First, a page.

Neural tissue transplantation.
The science of organ and tissue transplantation has advanced remarkably in the past 30 years. Transplanting a human heart used to make news around the world, but today the operation is almost routine and barely receives notice in the local paper.
The successes continue--liver, lung, bone marrow, and kidney transplants prolong many lives. Tissue transplantation is increasingly common. Physicians use skin grafts to treat serious burns or pressure sores, muscle or tendon transplants to treat various movement disorders, and fat transplants for cosmetic purposes in plastic surgery.
Achieving functional recovery after SCI by transplanting neural tissue, however, remains a complex challenge. Physicians and scientists pursue their intense efforts, and effective neural transplantation could bring immense benefits to people with neural injury.
Researchers have narrowed the broad goal of achieving recovery into more specific objectives:
* Physical or functional replacement of dead or injured cells with newly transplanted ones
* Reduction of damage caused by secondary injury processes
* Reduction of scarring at the injury site
* Introduction of additional support cells
* Introduction and formation of a physical or functional "bridge" between the disconnected ends of traumatically cut tissue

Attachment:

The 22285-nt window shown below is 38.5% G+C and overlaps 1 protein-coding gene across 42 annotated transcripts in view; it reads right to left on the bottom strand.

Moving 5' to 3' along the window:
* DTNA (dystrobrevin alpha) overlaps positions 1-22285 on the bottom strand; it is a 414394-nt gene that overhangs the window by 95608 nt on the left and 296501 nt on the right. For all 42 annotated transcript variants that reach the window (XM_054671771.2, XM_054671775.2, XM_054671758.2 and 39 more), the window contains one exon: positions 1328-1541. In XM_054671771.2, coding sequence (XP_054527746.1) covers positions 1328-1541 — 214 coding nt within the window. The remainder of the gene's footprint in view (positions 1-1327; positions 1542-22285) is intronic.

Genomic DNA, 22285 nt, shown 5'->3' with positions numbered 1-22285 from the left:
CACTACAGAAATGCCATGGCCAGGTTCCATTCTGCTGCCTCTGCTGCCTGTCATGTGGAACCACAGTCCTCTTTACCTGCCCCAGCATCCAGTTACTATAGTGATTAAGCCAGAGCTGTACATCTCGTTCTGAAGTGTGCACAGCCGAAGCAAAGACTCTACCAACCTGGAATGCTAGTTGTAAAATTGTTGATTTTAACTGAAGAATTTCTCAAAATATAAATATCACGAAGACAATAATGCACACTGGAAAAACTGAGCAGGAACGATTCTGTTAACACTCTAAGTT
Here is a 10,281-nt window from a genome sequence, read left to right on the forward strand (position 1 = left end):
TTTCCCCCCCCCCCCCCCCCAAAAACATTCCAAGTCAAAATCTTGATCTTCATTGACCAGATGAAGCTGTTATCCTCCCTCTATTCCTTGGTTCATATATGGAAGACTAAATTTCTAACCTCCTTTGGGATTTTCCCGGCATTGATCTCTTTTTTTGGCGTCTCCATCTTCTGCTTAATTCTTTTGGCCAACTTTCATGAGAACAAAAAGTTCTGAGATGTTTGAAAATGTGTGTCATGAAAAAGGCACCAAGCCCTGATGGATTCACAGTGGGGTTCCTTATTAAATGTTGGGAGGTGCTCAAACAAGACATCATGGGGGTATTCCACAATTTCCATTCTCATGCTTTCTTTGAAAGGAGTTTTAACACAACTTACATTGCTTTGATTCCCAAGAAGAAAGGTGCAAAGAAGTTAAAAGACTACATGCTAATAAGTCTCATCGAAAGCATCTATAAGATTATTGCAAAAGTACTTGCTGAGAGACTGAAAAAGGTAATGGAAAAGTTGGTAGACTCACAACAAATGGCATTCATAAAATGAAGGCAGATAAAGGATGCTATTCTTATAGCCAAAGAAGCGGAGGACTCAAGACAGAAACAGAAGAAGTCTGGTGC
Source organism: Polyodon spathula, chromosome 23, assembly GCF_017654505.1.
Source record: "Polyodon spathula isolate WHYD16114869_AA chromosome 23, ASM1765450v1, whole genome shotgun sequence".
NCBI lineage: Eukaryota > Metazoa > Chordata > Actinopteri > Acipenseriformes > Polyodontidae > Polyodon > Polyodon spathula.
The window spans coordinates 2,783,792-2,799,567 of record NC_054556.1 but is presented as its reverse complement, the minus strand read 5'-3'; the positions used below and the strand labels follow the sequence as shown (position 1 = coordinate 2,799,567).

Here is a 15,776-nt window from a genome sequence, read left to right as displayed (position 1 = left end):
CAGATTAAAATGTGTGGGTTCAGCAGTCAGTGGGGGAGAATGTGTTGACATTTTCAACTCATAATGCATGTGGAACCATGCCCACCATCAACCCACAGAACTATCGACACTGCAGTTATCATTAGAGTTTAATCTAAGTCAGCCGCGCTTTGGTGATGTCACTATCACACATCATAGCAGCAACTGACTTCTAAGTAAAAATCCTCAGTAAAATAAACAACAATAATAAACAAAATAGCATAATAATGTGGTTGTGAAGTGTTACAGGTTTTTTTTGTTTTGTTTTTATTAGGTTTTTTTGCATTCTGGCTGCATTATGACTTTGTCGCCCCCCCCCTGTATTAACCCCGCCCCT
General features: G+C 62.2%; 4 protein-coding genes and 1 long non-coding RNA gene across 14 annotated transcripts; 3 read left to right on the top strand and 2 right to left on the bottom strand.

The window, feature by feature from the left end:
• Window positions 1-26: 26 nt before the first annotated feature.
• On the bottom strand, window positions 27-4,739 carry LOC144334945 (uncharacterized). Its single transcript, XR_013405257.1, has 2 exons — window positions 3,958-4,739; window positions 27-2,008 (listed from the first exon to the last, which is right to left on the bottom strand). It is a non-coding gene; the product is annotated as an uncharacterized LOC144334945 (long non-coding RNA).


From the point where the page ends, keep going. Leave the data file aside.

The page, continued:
RESEARCH IN ANIMAL MODELS
Research studies analyzing the effect of neural transplants in animals following SCI have achieved the following promising results:
* Transplants can help save immature damaged nerve cells from dying.
* Transplants can support axon growth into and through the injury site.
* Transplants can promote limited motor recovery. Some animals with transplants perform better than those with SCI and no transplant but not as well as noninjured animals.
* Newborn-rats receiving transplants usually show better recovery than adults.
The amount of cell-to-cell connectivity is greater in newborn animals: Extensions of the host spinal cord (axons) can grow through the transplant to reach spinal-cord tissue on the other side. Dr. Barbara S. Bregman and colleagues of Georgetown University School of Medicine refer to this transplant function as a "bridge." In adult rats, this type of growth does not occur. However, in adult animals transplants can receive axons from the host neurons and send out axons to the host. Dr. Bregman calls this a "relay" function. Scientists hope they will be able to isolate the factors that contribute to the better growth in newborns and find ways to enhance the regrowth that does occur in adult animals.
This research provides encouraging evidence that it may he possible to use neuronal transplants to treat neural-system dysfunctions. Will this strategy be tested in people with SCI? Most scientists involved in neural transplantation are hopeful that someday this procedure will be ready for evaluation in people with SCI. Most are also quick to caution, however, that this day is not yet here.
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|Title Annotation:||for spinal cord injury treatment|
|Author:||Chanaud, Cheryl M.|
|Publication:||PN - Paraplegia News|
|Date:||Jul 1, 1996|
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